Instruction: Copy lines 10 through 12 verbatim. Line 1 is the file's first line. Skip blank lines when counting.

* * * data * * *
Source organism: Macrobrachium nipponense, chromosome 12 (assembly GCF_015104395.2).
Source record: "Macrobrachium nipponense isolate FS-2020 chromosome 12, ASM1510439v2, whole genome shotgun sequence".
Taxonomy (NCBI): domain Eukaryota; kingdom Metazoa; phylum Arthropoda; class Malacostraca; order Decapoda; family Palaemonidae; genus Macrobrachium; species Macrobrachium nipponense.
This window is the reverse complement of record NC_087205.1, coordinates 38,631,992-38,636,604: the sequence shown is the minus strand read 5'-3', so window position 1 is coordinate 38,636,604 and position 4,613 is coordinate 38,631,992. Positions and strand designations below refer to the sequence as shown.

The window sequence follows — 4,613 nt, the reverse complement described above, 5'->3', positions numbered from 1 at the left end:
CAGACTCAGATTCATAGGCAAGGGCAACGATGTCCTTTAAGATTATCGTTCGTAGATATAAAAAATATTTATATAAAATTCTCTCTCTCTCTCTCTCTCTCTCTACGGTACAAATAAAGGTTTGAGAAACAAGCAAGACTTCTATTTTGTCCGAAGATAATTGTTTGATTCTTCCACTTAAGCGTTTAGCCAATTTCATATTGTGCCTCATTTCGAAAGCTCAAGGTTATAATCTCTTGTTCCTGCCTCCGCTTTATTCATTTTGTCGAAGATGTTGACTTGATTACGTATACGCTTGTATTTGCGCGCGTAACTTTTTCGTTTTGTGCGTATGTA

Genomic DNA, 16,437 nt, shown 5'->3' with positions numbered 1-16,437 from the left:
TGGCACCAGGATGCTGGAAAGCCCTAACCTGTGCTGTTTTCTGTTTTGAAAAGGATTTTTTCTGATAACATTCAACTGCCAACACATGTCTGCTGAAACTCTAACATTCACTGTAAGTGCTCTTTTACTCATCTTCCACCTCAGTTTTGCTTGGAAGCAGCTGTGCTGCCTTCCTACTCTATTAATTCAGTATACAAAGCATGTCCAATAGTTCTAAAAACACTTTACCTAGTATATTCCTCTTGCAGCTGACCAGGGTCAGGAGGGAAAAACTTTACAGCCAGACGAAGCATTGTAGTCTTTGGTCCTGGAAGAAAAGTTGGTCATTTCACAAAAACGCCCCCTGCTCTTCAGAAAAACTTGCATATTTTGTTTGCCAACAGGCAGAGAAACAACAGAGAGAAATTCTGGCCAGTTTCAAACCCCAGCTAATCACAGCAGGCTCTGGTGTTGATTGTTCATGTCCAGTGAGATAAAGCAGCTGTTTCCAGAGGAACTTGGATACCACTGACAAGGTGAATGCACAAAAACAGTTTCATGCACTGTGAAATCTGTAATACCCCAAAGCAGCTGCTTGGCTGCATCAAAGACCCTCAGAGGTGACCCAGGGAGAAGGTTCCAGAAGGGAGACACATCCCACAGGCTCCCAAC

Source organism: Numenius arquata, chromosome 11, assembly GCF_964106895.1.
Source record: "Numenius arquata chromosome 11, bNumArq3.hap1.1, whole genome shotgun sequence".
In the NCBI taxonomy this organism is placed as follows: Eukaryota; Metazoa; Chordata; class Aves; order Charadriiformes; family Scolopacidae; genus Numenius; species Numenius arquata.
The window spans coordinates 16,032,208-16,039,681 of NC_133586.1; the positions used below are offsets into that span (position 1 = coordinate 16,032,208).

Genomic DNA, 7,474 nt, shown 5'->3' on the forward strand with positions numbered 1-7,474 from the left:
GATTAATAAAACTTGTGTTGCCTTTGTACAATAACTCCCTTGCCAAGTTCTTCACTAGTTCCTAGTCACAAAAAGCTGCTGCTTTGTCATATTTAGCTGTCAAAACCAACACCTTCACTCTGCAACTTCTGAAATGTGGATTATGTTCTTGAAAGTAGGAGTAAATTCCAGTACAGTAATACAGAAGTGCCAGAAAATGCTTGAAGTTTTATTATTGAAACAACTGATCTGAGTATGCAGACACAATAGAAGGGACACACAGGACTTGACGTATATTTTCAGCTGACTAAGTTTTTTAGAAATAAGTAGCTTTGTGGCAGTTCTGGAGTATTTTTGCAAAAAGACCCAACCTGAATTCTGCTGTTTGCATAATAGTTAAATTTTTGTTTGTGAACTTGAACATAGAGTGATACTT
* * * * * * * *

Source record: "Numenius arquata chromosome 11, bNumArq3.hap1.1, whole genome shotgun sequence".
In the NCBI taxonomy this organism is placed as follows: Eukaryota; Metazoa; Chordata; class Aves; order Charadriiformes; family Scolopacidae; genus Numenius; species Numenius arquata.
The window spans coordinates 16,032,208-16,039,681 of NC_133586.1; the positions used below are offsets into that span (position 1 = coordinate 16,032,208).